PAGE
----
WORLD / America

Bush to send up to 6,000 troops to border
Updated: 2006-05-16 08:43

President Bush said Monday night he will send as many as 6,000 National Guard troops to the U.S. border with Mexico to help stop the flood of illegal immigrants, part of an administration drive to win conservative support in Congress for an election-year overhaul of the nation's tattered immigration laws.

In this video image taken from AP Television News, President Bush delivers a speech on immigration broadcast on television from the Oval Office, Monday May 15, 2006 in Washington. [AP]

"We do not yet have full control of the border and I am determined to change that," the president said in a prime-time address from the Oval Office.

Bush gave strong support to a plan that would give many of the 12 million illegal immigrants in the United States an eventual chance of citizenship a move derided by some conservatives as amnesty. He rejected that term.

"It is neither wise nor realistic to round up millions of people, many with deep roots in the United States and send them across the border," he said. "There is a rational middle ground between granting an automatic path to citizenship for every illegal immigrant and a program of mass deportation."

The Guard troops would mostly serve two-week stints before rotating out of the assignment, so keeping the force level at 6,000 over the course of a year could require up to 156,000 troops.

Still, Bush insisted, "The United States is not going to militarize the southern border."

The president timed his speech hours after the Senate began intense debate on an election-year immigration bill. The rare televised, prime-time Oval Office address signified the high stakes for Bush, who has been asking for immigration overhaul since his the 2000 campaign.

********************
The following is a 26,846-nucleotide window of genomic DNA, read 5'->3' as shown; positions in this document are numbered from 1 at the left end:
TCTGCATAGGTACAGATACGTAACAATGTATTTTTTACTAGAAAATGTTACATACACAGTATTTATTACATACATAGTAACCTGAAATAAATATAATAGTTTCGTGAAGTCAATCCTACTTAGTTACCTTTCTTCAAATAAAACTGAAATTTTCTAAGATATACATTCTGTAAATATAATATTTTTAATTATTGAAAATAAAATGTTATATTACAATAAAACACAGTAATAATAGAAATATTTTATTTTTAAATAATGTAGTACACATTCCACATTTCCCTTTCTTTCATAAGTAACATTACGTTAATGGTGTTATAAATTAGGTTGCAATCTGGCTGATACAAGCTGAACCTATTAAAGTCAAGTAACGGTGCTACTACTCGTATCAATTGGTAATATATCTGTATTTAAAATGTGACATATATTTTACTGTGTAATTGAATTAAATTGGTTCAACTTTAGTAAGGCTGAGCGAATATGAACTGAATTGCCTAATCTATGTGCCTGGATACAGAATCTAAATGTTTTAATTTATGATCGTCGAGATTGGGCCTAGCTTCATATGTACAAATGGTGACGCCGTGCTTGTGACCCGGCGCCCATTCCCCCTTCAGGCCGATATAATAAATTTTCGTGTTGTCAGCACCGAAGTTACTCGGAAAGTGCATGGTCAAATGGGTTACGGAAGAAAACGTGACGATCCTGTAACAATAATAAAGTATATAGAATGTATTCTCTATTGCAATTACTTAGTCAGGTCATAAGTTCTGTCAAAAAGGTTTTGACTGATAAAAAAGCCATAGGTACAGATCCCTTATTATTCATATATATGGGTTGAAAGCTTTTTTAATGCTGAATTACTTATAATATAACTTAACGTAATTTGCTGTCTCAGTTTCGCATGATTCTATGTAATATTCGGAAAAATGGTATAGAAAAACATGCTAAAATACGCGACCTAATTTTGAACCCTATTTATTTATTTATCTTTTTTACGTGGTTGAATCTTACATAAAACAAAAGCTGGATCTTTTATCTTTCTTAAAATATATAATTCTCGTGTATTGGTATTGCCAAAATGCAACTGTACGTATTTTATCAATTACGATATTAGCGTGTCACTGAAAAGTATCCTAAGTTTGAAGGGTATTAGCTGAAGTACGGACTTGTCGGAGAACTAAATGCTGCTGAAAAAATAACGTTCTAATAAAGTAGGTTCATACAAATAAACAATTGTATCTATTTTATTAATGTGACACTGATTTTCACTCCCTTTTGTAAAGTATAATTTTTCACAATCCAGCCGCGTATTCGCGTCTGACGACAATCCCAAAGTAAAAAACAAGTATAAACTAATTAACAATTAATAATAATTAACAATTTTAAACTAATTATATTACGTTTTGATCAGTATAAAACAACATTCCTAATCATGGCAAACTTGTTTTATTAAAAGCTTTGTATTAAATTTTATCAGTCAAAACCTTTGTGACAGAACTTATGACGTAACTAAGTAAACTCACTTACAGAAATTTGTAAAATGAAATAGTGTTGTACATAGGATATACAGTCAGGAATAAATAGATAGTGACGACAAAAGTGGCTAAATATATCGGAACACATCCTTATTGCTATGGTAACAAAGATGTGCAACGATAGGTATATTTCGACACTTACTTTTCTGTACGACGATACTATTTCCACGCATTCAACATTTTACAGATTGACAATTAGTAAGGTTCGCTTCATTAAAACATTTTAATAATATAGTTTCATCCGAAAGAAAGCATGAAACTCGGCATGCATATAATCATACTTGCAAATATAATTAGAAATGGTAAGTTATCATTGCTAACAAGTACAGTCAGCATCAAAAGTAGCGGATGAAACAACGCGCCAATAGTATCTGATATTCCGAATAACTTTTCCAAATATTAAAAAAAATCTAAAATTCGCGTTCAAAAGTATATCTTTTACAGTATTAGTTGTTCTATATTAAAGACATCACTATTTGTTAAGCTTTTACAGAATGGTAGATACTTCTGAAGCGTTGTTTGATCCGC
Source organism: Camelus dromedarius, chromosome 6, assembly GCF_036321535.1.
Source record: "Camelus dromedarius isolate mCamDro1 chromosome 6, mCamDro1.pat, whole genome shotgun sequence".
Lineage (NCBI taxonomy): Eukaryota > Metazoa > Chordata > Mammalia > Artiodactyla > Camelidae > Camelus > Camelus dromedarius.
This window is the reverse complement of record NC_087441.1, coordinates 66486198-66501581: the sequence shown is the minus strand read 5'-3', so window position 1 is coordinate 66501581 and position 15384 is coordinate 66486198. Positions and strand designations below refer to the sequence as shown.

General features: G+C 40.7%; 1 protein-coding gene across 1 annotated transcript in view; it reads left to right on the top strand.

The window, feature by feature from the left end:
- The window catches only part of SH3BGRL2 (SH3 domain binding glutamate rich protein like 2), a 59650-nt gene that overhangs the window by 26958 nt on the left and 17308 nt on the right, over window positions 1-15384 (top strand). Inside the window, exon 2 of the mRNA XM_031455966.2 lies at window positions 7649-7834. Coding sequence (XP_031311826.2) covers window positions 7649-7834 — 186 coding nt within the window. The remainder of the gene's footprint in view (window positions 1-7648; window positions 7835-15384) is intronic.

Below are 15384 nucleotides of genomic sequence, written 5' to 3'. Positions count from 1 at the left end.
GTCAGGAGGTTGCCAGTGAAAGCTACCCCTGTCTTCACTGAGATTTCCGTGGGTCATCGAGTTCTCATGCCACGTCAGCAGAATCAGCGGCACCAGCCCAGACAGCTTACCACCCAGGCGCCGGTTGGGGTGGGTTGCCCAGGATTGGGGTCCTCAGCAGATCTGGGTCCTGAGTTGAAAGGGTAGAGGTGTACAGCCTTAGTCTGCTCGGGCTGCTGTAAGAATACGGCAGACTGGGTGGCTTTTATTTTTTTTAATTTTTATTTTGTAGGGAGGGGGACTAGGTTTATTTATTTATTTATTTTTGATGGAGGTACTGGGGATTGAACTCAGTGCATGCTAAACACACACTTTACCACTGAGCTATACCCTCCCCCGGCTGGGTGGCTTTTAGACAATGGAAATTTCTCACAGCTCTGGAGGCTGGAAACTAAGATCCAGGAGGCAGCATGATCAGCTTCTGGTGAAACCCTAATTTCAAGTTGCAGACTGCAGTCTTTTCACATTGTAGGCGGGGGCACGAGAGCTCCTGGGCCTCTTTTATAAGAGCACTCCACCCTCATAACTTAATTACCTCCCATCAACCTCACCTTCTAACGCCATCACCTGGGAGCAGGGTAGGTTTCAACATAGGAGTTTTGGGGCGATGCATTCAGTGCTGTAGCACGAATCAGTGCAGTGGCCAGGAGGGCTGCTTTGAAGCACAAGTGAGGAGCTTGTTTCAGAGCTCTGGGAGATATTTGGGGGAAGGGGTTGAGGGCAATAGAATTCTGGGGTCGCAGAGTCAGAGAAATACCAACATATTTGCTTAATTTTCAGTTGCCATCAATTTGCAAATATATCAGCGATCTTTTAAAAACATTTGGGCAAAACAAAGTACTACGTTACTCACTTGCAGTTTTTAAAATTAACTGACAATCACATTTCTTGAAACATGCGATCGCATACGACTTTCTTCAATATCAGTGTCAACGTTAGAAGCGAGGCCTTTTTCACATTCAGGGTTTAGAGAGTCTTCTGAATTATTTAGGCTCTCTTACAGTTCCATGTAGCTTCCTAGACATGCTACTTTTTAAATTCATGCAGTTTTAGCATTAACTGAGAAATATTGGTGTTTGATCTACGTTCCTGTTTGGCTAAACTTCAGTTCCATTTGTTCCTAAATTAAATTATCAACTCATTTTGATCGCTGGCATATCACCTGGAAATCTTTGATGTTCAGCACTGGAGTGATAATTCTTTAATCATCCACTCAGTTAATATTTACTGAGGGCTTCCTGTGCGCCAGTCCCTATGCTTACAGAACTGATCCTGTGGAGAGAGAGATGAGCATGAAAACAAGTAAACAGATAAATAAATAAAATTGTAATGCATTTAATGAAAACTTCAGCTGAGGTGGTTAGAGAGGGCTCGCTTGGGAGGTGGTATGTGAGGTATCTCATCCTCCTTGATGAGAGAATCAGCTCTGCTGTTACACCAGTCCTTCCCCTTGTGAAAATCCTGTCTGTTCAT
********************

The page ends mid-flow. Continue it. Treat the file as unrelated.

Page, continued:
Bush said the National Guard troops would fill in temporarily while the nation's Border Patrol force is expanded. He asked Congress to add 6,000 more Border Patrol agents by the end of his presidency and to add 6,700 more beds to detain illegal immigrants while they are waiting for hearings to determine that they can be sent home.

The Border Patrol would still be responsible for catching and detaining illegal immigrants, with National Guard troops providing intelligence gathering, surveillance and other administrative support. Yet the National Guard troops would still be armed and authorized to use force to protect themselves, said Bush homeland security adviser Fran Townsend.

They are to come from the four border states California, Arizona, New Mexico and Texas but those states' governors may also seek Guard troops from other states. Reaction was mixed among the nation's governors.

Democrat Ted Kulongoski of Oregon said Guardsmen signed up to fight the war on terror, not to "go and sit on the border of Mexico." And with fire season approaching, he said, "I need our remaining National Guard soldiers to stay in Oregon to protect our forests."

But Alabama Gov. Bob Riley, a Republican, strongly supported the plan. He said, "If we'd done this years ago, we'd have put a stop to illegal immigration."

Governors would have the option of refusing to send troops, but White House officials said they did not expect that would be a major issue since the federal government would be paying the costs. Border state governors would have control over all National Guard troops working in their states.